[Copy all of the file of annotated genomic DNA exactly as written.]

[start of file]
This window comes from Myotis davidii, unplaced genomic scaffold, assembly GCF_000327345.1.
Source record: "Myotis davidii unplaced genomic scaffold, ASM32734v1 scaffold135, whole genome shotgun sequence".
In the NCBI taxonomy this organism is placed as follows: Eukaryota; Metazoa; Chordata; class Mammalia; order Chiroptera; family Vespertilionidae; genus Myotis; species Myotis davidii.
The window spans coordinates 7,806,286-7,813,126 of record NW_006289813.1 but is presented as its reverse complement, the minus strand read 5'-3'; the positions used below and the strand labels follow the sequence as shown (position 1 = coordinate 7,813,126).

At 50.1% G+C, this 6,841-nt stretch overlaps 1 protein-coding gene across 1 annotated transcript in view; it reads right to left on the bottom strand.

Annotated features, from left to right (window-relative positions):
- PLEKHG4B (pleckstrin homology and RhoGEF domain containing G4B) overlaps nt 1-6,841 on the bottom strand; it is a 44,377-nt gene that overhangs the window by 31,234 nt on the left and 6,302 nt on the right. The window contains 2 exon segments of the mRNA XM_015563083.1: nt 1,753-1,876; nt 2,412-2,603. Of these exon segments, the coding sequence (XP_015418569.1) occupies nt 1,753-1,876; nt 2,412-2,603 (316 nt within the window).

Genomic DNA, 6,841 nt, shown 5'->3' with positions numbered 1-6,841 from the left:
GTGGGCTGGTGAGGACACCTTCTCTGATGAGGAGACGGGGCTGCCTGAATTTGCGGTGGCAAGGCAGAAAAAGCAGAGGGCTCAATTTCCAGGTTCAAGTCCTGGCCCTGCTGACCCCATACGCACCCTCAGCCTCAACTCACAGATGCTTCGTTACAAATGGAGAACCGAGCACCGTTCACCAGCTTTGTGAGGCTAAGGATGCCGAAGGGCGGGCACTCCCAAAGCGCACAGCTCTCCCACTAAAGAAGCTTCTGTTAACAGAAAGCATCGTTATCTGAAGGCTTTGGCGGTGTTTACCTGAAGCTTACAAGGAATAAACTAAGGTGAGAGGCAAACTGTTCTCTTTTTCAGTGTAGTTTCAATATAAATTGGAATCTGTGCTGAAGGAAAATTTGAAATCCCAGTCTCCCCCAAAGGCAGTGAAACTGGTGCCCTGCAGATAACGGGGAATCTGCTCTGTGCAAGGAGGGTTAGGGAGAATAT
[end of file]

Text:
This window comes from Myotis davidii, unplaced genomic scaffold, assembly GCF_000327345.1.
Source record: "Myotis davidii unplaced genomic scaffold, ASM32734v1 scaffold135, whole genome shotgun sequence".
In the NCBI taxonomy this organism is placed as follows: Eukaryota; Metazoa; Chordata; class Mammalia; order Chiroptera; family Vespertilionidae; genus Myotis; species Myotis davidii.
The window spans coordinates 7,806,286-7,813,126 of record NW_006289813.1 but is presented as its reverse complement, the minus strand read 5'-3'; the positions used below and the strand labels follow the sequence as shown (position 1 = coordinate 7,813,126).

At 50.1% G+C, this 6,841-nt stretch overlaps 1 protein-coding gene across 1 annotated transcript in view; it reads right to left on the bottom strand.

Annotated features, from left to right (window-relative positions):
- PLEKHG4B (pleckstrin homology and RhoGEF domain containing G4B) overlaps nt 1-6,841 on the bottom strand; it is a 44,377-nt gene that overhangs the window by 31,234 nt on the left and 6,302 nt on the right. The window contains 2 exon segments of the mRNA XM_015563083.1: nt 1,753-1,876; nt 2,412-2,603. Of these exon segments, the coding sequence (XP_015418569.1) occupies nt 1,753-1,876; nt 2,412-2,603 (316 nt within the window).

Genomic DNA, 6,841 nt, shown 5'->3' with positions numbered 1-6,841 from the left:
GTGGGCTGGTGAGGACACCTTCTCTGATGAGGAGACGGGGCTGCCTGAATTTGCGGTGGCAAGGCAGAAAAAGCAGAGGGCTCAATTTCCAGGTTCAAGTCCTGGCCCTGCTGACCCCATACGCACCCTCAGCCTCAACTCACAGATGCTTCGTTACAAATGGAGAACCGAGCACCGTTCACCAGCTTTGTGAGGCTAAGGATGCCGAAGGGCGGGCACTCCCAAAGCGCACAGCTCTCCCACTAAAGAAGCTTCTGTTAACAGAAAGCATCGTTATCTGAAGGCTTTGGCGGTGTTTACCTGAAGCTTACAAGGAATAAACTAAGGTGAGAGGCAAACTGTTCTCTTTTTCAGTGTAGTTTCAATATAAATTGGAATCTGTGCTGAAGGAAAATTTGAAATCCCAGTCTCCCCCAAAGGCAGTGAAACTGGTGCCCTGCAGATAACGGGGAATCTGCTCTGTGCAAGGAGGGTTAGGGAGAATAT